The dreaded cover letter. This is where you, the job candidate, have to convey all this important information as to why you’re the perfect person for the job. It shouldn’t be that difficult, right? For multiple reasons, however, it makes some job seekers procrastinate applying for jobs. Do you ever find yourself making the following excuses?

I’m Not a Good Writer

Even if you’re not a writer by trade, you can put together a great cover letter. If you know writing a cover letter is not your strong suit, then research some samples for your career to help you with wording and keywords.

Think about what is most important to you to convey to a potential employer and jot that down. It doesn’t have to be perfect the first time around. Concentrate on getting your thoughts on paper. You’ll have time to go back and tweak the sentences.

I Don’t Know What Achievements to Include

Be sure to look at the job announcement for which you are applying. What made you interested in it to begin with? Why did you feel you were qualified? Whatever those reasons are, you need to include them in your cover letter. You may know why you’re qualified, but the employer still has to be convinced.

Once you figure out these key achievements, writing them in a short bullet list really makes them standout. Bullets help skimmers pick out the important information so they know right away if you have the “right stuff” for their company.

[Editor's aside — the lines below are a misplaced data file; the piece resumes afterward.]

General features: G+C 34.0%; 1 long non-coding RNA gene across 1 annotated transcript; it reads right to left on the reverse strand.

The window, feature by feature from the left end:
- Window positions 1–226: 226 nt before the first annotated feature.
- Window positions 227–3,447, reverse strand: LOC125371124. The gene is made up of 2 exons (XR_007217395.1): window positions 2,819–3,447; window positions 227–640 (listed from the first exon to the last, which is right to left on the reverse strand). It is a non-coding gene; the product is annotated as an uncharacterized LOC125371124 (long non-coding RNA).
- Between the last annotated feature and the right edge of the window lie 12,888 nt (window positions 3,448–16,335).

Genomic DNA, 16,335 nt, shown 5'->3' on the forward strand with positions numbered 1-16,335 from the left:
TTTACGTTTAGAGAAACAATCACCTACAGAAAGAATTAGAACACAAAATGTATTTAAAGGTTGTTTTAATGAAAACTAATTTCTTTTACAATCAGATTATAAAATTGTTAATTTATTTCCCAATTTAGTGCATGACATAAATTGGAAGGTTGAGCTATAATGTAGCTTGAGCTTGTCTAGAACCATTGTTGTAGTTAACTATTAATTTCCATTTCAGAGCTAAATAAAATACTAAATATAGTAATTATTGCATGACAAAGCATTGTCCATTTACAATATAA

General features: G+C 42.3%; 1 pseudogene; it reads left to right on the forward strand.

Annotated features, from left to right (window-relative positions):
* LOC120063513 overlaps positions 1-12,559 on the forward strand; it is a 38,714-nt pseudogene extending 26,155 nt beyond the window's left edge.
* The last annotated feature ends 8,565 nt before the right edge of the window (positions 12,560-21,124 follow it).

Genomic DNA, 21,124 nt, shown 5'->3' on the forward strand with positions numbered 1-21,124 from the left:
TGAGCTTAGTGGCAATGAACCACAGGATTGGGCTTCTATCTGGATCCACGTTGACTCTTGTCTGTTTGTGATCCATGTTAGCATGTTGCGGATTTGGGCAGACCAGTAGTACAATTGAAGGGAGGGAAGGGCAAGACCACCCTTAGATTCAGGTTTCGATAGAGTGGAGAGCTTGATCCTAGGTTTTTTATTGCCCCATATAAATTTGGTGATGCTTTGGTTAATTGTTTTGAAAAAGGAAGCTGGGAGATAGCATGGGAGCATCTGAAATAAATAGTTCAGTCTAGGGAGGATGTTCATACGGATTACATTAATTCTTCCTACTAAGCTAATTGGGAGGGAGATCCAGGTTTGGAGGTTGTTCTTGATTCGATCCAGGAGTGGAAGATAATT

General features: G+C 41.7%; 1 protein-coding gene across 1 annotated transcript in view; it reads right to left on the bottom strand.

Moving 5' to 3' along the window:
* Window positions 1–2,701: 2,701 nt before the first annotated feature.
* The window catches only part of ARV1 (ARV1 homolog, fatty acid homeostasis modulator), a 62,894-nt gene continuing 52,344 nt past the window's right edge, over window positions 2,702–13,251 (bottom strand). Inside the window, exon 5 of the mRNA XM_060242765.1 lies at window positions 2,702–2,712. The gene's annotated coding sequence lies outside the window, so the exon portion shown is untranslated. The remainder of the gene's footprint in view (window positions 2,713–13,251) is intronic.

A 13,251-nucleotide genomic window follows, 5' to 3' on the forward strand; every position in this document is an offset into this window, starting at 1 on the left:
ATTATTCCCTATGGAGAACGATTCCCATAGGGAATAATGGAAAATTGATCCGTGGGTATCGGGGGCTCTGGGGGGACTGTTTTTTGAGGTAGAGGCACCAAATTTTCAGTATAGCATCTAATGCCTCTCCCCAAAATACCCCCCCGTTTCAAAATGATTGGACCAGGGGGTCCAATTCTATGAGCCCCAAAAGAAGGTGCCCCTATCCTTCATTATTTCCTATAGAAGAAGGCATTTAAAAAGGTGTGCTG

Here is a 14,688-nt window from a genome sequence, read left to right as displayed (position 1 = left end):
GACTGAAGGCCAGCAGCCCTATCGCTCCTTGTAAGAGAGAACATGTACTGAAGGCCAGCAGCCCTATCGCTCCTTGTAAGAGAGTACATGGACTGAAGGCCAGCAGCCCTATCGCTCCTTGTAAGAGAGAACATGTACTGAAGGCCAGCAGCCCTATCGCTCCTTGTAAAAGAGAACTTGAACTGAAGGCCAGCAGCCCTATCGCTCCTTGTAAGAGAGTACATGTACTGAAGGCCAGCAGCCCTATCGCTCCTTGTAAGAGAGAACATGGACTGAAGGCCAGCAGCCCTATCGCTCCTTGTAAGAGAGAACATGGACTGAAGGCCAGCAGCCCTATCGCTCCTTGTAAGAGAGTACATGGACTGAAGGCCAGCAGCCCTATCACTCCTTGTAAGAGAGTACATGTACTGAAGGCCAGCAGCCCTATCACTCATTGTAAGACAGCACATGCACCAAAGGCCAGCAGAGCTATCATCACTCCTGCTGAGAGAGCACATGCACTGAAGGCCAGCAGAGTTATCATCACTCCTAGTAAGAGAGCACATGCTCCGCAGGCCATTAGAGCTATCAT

I’m Not Sure How It’s Supposed to Look

This is a common concern. You might have all the information you need but now you’re sitting there wondering if it’s formatted correctly and professionally. Don’t get hung up on this. You can waste a lot of time and energy if you don’t know exactly what you’re doing.

When you go to format your cover letter, be sure that the header matches your resume. You resume and cover letter should look like a cohesive package. Now, if you don’t have your resume written yet, then you can decide how you want the header to look. The header includes your name and contact information ¬– so you want to make sure it stands out so the employer knows how to contact you for an interview.

I Don’t Know How to Customize My Cover Letter for Each Position

As a rule, you don’t want to send out a generic cover letter to each company to which you apply. The employer will know that it’s generic and that you didn’t spend too much time or effort to make it special for the job they are looking to fill.

Instead, do your research. Find out what that particular company’s history is, what the position entails and what their future plans are. Include the company’s name in your cover letter, along with the position you are applying for. If you find out an interesting tidbit about the organization, include it. Be sure to do so in a natural way though. If you start including every little thing you find out, then the purpose of your cover letter will be lost.

So while it can be intimidating to write your cover letter, when you surround yourself with the information you need, it goes so much easier. If you get stuck, take a break and then come back to it. Sometimes a fresh mind is all you need.

Author's Bio: 

Heather Eagar is a former professional resume writer who is now dedicated to providing job seekers with resources and products that promote job search success from beginning to end. If you need cover letter samples and tools, go to